Friday News Chum: Failure, Magazine Covers, Binary Units, Teachers in Porn, and some Business Notes

Well, we’ve reached another Friday again… and you know what that means. Time to clear out the links that couldn’t be formed into a coherent themed post. So on to today’s incoherent jumble:

  • Learning from Failure. One of the many books I remember from college is “To Engineer is Human: The Role of Failure in Successful Design” by Henry Petroski. The key point of the book is that we can learn much more from failure than from success. I mention this because Wired has a very interesting article on why things fail. Manufacturers know that components in every product will eventually fail (they know this from statistics). The trick is finding the right point for them to fail: a point at which a consumer would consider they had gotten satisfactory value from their product. For example, in an automobile, you might expect to replace the transmission after 200,000 miles, and so there is no need for them to engineer that component to last longer. It isn’t worth the extra effort. This article explores that tradeoff.
  • Cover Stories. Speaking of posed pictures, the American Society of Magazine Editors has chosen the top 40 magazine covers of the last 40 years. Now, I know a number of you are going “What’s a magazine?”. But for those of us who remember magazines, we probably remember at least a large number of these covers. Winners include a naked John Lennon on Rolling Stone, a pregnant Demi Moore on Vanity Fair, the New Yorker’s view of the world, the National Lampoon’s dog, and many more. So what magazine covers do you remember, and how did they influence your life?
  • Units. One article I read this week talked about the discrepancies in our use of prefixes such as K — sometimes we mean 1000, sometimes 1024. The article linked to something at NIST I never knew about — did you know that there are standardized prefixes for binary units? In other words, while my iPod is 160GB, it isn’t 160 GiB. Do you think that if we adopted use of the binary prefixes that consumers would be less (or more) confused?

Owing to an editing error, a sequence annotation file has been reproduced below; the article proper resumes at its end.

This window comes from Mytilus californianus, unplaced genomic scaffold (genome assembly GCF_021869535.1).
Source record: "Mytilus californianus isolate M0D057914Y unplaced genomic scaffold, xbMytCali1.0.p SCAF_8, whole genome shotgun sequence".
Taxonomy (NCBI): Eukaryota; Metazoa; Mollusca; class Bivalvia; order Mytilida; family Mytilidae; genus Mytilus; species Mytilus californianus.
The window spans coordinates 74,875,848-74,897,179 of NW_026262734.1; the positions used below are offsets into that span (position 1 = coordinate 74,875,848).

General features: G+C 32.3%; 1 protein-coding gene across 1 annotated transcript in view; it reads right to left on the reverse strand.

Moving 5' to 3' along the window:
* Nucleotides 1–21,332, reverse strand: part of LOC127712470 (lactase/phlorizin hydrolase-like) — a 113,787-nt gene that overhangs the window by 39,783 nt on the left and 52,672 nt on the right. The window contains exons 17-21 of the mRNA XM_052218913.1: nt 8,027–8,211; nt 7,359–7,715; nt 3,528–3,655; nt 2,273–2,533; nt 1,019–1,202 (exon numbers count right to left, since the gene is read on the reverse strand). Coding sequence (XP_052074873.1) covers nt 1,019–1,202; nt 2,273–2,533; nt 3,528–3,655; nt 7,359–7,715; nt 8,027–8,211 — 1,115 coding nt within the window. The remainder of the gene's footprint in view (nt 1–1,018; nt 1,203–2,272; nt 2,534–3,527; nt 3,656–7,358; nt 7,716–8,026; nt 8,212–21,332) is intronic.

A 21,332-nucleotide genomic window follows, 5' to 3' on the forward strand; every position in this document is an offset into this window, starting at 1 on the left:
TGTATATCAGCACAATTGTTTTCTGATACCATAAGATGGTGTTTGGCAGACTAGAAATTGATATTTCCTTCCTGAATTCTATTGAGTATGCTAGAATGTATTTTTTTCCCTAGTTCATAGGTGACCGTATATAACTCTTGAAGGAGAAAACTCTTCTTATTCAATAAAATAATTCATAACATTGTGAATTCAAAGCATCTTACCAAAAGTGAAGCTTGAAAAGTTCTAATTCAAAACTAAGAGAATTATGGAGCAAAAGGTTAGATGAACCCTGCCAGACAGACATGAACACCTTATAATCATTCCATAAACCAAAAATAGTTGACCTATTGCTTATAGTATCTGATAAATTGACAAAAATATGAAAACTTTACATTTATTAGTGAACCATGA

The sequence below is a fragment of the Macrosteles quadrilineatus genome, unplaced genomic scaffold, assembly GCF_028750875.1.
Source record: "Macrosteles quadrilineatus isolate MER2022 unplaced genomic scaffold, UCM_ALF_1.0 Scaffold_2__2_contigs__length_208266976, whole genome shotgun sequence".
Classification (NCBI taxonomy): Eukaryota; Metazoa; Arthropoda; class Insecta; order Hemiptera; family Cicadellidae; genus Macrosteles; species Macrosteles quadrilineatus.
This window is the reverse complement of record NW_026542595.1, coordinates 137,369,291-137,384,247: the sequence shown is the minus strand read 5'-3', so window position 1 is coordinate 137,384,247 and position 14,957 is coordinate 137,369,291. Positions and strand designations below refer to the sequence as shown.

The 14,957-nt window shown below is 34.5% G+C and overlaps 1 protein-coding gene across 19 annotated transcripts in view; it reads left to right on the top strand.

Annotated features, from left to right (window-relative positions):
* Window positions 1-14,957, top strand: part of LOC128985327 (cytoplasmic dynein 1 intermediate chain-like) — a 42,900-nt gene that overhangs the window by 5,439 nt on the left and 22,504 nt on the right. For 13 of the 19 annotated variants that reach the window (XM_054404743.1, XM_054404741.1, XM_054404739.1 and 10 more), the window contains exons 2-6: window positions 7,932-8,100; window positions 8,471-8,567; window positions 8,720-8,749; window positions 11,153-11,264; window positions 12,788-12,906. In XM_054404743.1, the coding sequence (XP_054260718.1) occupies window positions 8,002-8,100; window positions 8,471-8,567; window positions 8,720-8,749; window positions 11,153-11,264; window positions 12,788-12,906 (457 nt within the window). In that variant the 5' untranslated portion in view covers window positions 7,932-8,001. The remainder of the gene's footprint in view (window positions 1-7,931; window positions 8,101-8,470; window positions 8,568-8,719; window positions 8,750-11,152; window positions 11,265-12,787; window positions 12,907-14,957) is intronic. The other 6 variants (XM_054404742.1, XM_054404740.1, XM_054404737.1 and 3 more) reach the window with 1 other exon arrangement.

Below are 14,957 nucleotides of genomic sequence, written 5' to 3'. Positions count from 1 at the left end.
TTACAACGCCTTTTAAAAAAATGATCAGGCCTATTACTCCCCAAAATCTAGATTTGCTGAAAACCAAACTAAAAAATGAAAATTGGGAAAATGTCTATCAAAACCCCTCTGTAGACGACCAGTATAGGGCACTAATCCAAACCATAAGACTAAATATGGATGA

• Teaching the Past. One of the stories that has been interesting me this week is the trial of a science teacher in Oxnard. Why is she on trial? Simple: Before she became a teacher, she did porn. Some administrators found out, and …. . In a recent article on the story, she explains why she did it. It is bad enough that she had to go through that experience in order to survive, but to have one bad decision — and one that she has since repudiated — damn her forever is (to me) wrong. She should get her job back and be able to recreate her life. Some argue that it would distract the students, but I find that argument non-credible. First, given the life-cycle of any porn scene, the odds that a particular student would find a particular scene from many years ago and positively identify a teach are low… plus where are the parents who are providing the student with the access to the porn. No, this is a problem with puritanical parents and administrators who want to judge and punish. We’re well beyond the 1600s, folks.
  • Business Notes. A few business articles that caught my eye, out of personal interest primarily. First, Gluten-free food and drinks have become a $4.2 billion market. I remember when there was essentially no market, and it was impossible to find GF foods. Although this makes it easier for my wife (who is GF), I wonder when the fad bubble will burst, making GF food as hard to find as Atkins diet products. Remember the no-carb craze? Secondly, Target is selling its credit card business to TD Bank. This refers specifically to its credit cards, which had been handled by Target National Bank. Target was very good at catching credit card fraud and misuse, and it will be interesting to see if TD Bank has the same quality of service. Lastly, Tesco may be about to give up on Fresh and Easy. That’s too bad — F&E is one of our three regular markets (the others are Sprouts and TJs); we never go to the big chains (Ralphs, Vons, Albertsons) anymore.